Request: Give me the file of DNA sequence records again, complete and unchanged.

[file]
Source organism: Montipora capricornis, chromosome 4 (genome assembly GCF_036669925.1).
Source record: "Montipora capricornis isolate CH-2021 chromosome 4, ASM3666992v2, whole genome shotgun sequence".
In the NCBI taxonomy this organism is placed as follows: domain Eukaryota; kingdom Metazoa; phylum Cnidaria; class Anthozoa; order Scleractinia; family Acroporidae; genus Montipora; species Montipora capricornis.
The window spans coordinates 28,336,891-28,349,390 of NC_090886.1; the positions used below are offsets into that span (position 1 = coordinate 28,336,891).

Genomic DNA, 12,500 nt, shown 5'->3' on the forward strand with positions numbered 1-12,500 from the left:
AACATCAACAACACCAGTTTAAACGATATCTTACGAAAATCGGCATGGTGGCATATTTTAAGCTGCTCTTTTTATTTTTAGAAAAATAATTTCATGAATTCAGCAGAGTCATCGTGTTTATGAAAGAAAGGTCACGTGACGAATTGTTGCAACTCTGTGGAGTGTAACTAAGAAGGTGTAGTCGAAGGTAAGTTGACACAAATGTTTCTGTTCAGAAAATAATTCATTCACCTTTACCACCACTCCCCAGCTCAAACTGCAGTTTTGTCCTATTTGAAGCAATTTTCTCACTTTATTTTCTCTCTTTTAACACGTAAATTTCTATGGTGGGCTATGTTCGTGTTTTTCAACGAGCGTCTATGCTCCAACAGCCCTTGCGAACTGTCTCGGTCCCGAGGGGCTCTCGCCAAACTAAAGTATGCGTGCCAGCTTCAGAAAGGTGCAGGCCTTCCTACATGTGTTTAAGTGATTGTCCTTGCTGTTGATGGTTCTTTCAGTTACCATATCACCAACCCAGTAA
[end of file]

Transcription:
Source organism: Montipora capricornis, chromosome 4 (genome assembly GCF_036669925.1).
Source record: "Montipora capricornis isolate CH-2021 chromosome 4, ASM3666992v2, whole genome shotgun sequence".
In the NCBI taxonomy this organism is placed as follows: domain Eukaryota; kingdom Metazoa; phylum Cnidaria; class Anthozoa; order Scleractinia; family Acroporidae; genus Montipora; species Montipora capricornis.
The window spans coordinates 28,336,891-28,349,390 of NC_090886.1; the positions used below are offsets into that span (position 1 = coordinate 28,336,891).

Genomic DNA, 12,500 nt, shown 5'->3' on the forward strand with positions numbered 1-12,500 from the left:
AACATCAACAACACCAGTTTAAACGATATCTTACGAAAATCGGCATGGTGGCATATTTTAAGCTGCTCTTTTTATTTTTAGAAAAATAATTTCATGAATTCAGCAGAGTCATCGTGTTTATGAAAGAAAGGTCACGTGACGAATTGTTGCAACTCTGTGGAGTGTAACTAAGAAGGTGTAGTCGAAGGTAAGTTGACACAAATGTTTCTGTTCAGAAAATAATTCATTCACCTTTACCACCACTCCCCAGCTCAAACTGCAGTTTTGTCCTATTTGAAGCAATTTTCTCACTTTATTTTCTCTCTTTTAACACGTAAATTTCTATGGTGGGCTATGTTCGTGTTTTTCAACGAGCGTCTATGCTCCAACAGCCCTTGCGAACTGTCTCGGTCCCGAGGGGCTCTCGCCAAACTAAAGTATGCGTGCCAGCTTCAGAAAGGTGCAGGCCTTCCTACATGTGTTTAAGTGATTGTCCTTGCTGTTGATGGTTCTTTCAGTTACCATATCACCAACCCAGTAA